175 – Quiz 4

Here is quiz 4.

Problem 1 is Exercise 7.1.36 from the book. Here is a graph showing the curve {y=x\sin x} for {0\le x\le\pi.}

We rotate about the line {x=\pi} the region bounded by the {x}-axis and this curve.

To find its volume, a first natural attempt would be to use the washer method. We would then attempt to compute the volume as

\displaystyle  \int_0^{Max}\pi((\pi-x_1)^2-(\pi-x_2)^2)\,dy,

where {Max} is the maximum of {y} for {0\le x\le \pi} and, for any given value of {y} with {0\le y\le Max,} {x_1} and {x_2} are the values of {x} with {0\le x_1<x_2\le\pi} such that {x\sin x=y.}

Unfortunately, this does not seem to be the best approach, as there does not seem to be a reasonable way of solving for {x} the equation {x\sin x=y.}

(In fact, this equation cannot be solved in terms of elementary functions.

Similarly, there is no way of finding exactly what the value of {Max} is in terms of elementary functions.)

Since this approach seems to lead us nowhere, we now try to compute the volume using the shell method. Now the volume is expressed as

\displaystyle  \int_0^\pi 2\pi(\pi-x)x\sin x\,dx.

This expression looks approachable with the techniques we have studied. First, let’s rewrite the integral as

\displaystyle  2\pi \int_0^\pi\pi x\sin x\,dx-2\pi\int_0^\pi x^2\sin x\,dx.

We compute both expressions using integration by parts:

To find {\displaystyle \int x\sin x\,dx,} we use {u=x} and {dv=\sin x\,dx,} so {du=dx} and we can take {v=-\cos x.} Hence

\displaystyle  \int_0^\pi\pi x\sin x=-\pi x\cos x\vert_0^\pi+\int_0^\pi \pi\cos x\,dx.

We recognize from the graph of {\cos x} that the second expression is zero, and we have:

\displaystyle  \int_0^\pi\pi x\sin x=-\pi (-\pi-0)=\pi^2.

Similarly, for {\displaystyle \int x^2\sin x\,dx} we have {u=x^2} and {dv=\sin x\,dx,} so {du=2x\,dx} and {v=-\cos x,} and

\displaystyle  \int_0^\pi x^2\sin x=-x^2\cos x\vert_0^\pi+\int_0^\pi 2x\cos x\,dx \displaystyle=\pi^2+2\int_0^\pi x\cos x\,dx.

The last expression {\displaystyle \int x\cos x\,dx} is once more computed using parts, now with {u=x} and {dv=\cos x\,dx,} so {du=dx} and {v=\sin x.} This gives

\displaystyle  \int_0^\pi x\cos x\,dx=x\sin x\vert_0^\pi-\int_0^\pi\sin x\,dx=0+\cos x\vert_0^\pi=-2.

Hence

\displaystyle  \int_0^\pi x^2\sin x\,dx=\pi^2-4.

Finally, the required volume is

\displaystyle  2\pi(\pi^2)-2\pi(\pi^2-4)=8\pi.

Problem 2 asked to evaluate {\displaystyle \int_0^3\sqrt{x^2+6x}\,dx.}

A first attempt may go by using integration by parts, with {u=\sqrt x} and {dv=\sqrt{x+6}\,dx.} Unfortunately, this approach would not lead to simpler expressions, as both integrals and derivatives of {\sqrt x} and {\sqrt{x+6}} carry radicals.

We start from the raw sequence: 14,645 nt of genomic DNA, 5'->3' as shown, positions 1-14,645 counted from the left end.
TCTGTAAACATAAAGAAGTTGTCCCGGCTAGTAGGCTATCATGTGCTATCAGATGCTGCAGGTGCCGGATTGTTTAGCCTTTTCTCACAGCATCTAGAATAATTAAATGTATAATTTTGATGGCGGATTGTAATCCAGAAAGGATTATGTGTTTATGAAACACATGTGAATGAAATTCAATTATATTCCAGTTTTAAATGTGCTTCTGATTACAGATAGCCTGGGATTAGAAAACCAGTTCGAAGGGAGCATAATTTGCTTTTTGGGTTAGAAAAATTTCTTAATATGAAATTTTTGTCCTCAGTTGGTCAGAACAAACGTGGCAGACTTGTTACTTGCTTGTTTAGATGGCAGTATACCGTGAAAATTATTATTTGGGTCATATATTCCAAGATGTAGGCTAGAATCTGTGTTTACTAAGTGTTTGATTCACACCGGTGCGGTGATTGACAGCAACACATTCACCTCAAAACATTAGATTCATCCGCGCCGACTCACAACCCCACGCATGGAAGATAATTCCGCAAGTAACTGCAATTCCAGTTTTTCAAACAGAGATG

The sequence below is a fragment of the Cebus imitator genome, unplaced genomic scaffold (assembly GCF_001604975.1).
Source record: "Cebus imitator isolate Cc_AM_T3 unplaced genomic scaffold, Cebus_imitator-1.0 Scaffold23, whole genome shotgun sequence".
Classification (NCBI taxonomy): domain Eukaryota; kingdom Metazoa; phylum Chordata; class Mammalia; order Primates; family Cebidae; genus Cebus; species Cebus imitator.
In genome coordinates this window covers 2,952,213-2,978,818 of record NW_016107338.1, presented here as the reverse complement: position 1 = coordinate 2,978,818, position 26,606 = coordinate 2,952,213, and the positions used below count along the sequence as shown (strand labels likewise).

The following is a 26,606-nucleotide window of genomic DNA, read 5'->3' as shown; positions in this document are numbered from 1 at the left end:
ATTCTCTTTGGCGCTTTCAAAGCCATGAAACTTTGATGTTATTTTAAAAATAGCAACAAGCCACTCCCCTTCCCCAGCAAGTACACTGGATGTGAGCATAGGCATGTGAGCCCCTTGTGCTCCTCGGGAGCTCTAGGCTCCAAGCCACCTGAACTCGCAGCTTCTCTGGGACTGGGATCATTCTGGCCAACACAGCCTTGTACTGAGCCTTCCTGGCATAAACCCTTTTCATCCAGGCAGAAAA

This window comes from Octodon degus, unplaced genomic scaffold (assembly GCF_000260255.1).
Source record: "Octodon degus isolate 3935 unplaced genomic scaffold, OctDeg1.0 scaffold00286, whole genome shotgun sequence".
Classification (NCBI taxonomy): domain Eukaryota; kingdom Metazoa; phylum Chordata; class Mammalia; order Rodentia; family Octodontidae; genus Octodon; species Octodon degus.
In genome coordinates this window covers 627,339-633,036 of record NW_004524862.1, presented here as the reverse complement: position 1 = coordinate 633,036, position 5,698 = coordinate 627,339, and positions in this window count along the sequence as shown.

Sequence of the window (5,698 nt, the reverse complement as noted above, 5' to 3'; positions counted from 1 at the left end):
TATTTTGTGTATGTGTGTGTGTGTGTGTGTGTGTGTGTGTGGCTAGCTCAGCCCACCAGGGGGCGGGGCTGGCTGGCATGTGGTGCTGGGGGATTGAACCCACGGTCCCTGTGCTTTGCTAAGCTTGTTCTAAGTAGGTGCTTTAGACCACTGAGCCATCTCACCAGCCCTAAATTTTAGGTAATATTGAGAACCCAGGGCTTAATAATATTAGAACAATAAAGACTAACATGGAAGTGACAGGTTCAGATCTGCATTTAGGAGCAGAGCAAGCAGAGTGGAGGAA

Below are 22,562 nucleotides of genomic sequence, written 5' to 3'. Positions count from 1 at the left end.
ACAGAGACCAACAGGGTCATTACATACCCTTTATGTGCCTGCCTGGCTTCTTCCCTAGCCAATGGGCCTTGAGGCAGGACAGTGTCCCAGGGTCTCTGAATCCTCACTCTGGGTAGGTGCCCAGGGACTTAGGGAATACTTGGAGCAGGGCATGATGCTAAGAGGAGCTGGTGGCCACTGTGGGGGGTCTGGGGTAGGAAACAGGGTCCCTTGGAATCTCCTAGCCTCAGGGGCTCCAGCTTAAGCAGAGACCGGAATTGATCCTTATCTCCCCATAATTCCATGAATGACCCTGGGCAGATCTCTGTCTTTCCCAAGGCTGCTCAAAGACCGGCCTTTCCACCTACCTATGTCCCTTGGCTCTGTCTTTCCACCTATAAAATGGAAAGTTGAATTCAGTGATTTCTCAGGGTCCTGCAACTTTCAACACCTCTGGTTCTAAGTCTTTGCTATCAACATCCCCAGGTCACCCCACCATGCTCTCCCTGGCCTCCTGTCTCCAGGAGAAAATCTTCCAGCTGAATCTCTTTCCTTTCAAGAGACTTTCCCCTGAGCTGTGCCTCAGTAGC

If the expression inside the square root were of the form {x^2+a^2} or {x^2-a^2} we could use a trigonometric substitution. However, {x^2+6x} is not of this form. On the other hand, in Chapter 9 we saw that it is sometimes useful to complete squares, so we may want to try that here. We have:

\displaystyle  x^2+6x=x^2+6x+9-9=(x+3)^2-9.

This suggest trying the trigonometric substitution {x+3=3\sec\theta} for {0\le\theta<\pi/2.} We have {dx=3\sec\theta\tan\theta\,d\theta} and{\sqrt{x^2+6x}=3\tan\theta.} Also, when {x=0} we have {\sec\theta=1,} or {\theta=0,} and when {x=3} we have {\sec\theta=2,} or {\theta=\pi/3.}

In terms of {\theta,} the integral becomes

\displaystyle  \int_0^{\pi/3}3\tan\theta\,3\sec\theta\tan\theta\,d\theta=9\int_0^{\pi/3}\sec\theta\tan^2\theta\,d\theta.

To evaluate expressions of this form, we use the identity {\tan^2\theta=\sec^2\theta-1,} and obtain

\displaystyle  \int\sec\theta\tan^2\theta\,d\theta=\int\sec^3\theta\,d\theta-\int\sec\theta\,d\theta.

The second expression we recognize as {-\ln|\sec\theta+\tan\theta|+ C_1.} For the first, we use either the reduction formula found in lecture, or integration by parts:

\displaystyle  \int\sec^3\theta\,d\theta=\int\sec\theta\sec^2\theta\,d\theta \displaystyle=\sec\theta\tan\theta-\int\tan\theta\sec\theta\tan\theta\,d\theta,

or {\displaystyle \int\sec^3\theta\,d\theta=}

\displaystyle  \sec\theta\tan\theta-\int(\sec^2\theta-1)\sec\theta\,d\theta \displaystyle=\sec\theta\tan\theta+\ln|\sec\theta+\tan\theta|-\int\sec^3\theta\,d\theta,

from which we get

\displaystyle  \int\sec^3\,d\theta=\frac{\sec\theta\tan\theta}2+\frac12\ln|\sec\theta+\tan\theta| + C_2.

Finally,

\displaystyle  9\int_0^{\pi/3}\sec\theta\tan^2\theta\,d\theta \displaystyle=9\left(\left(\frac{2\sqrt3}2-\frac12\ln(2+\sqrt3)\right)-\left(\frac02-\frac12\ln(1+0)\right)\right),

so the required integral equals {\displaystyle 9\sqrt3-\frac{9}2\ln(2+\sqrt3).}

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